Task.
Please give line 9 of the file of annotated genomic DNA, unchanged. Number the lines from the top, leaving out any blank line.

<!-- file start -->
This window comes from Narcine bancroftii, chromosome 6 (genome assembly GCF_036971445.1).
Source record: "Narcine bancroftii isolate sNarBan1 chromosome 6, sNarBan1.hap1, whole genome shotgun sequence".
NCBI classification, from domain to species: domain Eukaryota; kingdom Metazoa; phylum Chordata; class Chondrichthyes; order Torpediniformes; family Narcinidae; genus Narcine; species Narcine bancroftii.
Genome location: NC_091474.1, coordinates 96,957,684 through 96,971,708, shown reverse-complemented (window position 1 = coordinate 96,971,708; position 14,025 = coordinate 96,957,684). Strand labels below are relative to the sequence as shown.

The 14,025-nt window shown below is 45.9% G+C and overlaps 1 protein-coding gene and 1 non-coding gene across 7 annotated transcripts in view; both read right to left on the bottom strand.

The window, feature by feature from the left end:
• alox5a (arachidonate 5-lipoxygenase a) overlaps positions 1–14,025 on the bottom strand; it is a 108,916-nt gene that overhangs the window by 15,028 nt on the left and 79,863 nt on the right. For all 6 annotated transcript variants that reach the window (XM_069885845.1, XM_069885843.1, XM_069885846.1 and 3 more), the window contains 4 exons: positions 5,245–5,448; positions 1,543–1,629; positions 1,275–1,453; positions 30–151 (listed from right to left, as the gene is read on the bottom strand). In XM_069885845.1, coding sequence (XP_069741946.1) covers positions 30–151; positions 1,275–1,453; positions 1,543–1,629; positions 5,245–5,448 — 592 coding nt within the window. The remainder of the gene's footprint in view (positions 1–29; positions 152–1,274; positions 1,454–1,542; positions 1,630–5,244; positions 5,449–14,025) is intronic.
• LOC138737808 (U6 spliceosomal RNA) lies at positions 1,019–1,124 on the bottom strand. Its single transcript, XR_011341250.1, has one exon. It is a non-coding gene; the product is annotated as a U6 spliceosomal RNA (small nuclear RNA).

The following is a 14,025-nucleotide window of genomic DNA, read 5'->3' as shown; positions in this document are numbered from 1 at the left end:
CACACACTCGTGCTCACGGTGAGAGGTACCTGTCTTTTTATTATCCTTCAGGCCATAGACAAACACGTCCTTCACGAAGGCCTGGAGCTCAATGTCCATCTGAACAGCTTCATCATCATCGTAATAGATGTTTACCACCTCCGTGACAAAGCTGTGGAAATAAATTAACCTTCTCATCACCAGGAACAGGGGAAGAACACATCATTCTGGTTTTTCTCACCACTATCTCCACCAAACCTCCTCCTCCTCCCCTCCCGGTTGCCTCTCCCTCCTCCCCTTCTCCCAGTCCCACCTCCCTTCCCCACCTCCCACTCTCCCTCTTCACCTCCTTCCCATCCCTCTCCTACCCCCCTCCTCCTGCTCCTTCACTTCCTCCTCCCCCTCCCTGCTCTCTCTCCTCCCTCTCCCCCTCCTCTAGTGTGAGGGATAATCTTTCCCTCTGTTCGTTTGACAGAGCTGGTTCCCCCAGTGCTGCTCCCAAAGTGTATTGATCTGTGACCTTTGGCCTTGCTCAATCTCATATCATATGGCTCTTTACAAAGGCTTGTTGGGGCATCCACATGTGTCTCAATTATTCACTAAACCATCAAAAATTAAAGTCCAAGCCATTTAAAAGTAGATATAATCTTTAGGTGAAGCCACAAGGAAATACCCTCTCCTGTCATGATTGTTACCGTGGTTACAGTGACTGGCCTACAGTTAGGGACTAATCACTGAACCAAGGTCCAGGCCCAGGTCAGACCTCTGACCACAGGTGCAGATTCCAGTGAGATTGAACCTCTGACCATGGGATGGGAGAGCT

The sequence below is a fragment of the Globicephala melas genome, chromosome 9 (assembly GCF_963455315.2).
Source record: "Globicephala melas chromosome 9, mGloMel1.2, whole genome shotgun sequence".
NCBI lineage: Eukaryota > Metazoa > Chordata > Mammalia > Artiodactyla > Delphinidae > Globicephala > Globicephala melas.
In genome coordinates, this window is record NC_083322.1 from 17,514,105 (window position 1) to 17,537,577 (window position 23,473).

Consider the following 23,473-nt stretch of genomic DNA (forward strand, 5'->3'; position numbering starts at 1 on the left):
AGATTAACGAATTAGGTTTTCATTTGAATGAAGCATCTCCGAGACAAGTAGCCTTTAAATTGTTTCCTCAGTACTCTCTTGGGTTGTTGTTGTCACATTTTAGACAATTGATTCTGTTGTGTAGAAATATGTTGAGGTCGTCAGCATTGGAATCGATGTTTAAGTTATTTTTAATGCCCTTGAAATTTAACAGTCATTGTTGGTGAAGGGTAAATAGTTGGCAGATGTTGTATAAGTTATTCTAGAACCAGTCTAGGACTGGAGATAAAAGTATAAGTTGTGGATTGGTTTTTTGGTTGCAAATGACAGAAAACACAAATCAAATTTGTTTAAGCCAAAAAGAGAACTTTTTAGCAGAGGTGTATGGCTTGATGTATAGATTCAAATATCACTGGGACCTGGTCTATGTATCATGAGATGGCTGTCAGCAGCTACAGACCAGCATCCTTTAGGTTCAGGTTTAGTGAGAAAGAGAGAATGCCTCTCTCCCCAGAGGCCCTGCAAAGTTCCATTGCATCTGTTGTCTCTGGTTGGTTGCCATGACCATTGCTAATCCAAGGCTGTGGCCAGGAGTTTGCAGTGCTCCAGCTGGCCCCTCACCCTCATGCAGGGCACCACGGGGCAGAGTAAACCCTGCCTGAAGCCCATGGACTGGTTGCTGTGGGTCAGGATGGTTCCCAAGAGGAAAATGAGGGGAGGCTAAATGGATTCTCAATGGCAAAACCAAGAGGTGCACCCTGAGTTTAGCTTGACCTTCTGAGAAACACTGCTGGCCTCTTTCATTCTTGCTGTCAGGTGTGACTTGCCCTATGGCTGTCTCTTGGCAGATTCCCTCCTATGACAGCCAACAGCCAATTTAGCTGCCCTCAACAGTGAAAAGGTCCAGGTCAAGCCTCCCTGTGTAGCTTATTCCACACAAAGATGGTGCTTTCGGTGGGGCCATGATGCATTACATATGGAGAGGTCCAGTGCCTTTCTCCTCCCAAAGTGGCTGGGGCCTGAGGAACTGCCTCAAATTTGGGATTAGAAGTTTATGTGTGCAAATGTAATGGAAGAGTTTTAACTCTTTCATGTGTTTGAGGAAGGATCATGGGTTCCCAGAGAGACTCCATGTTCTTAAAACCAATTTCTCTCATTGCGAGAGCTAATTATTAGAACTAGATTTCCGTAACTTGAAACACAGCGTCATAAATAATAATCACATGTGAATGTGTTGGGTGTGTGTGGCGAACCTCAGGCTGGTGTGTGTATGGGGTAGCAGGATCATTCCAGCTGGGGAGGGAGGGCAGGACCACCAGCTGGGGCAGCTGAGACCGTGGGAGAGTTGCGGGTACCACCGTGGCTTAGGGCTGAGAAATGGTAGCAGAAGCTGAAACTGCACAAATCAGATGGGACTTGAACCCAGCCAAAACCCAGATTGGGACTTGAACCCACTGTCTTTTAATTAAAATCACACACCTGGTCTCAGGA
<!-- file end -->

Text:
The following is a 14,025-nucleotide window of genomic DNA, read 5'->3' as shown; positions in this document are numbered from 1 at the left end: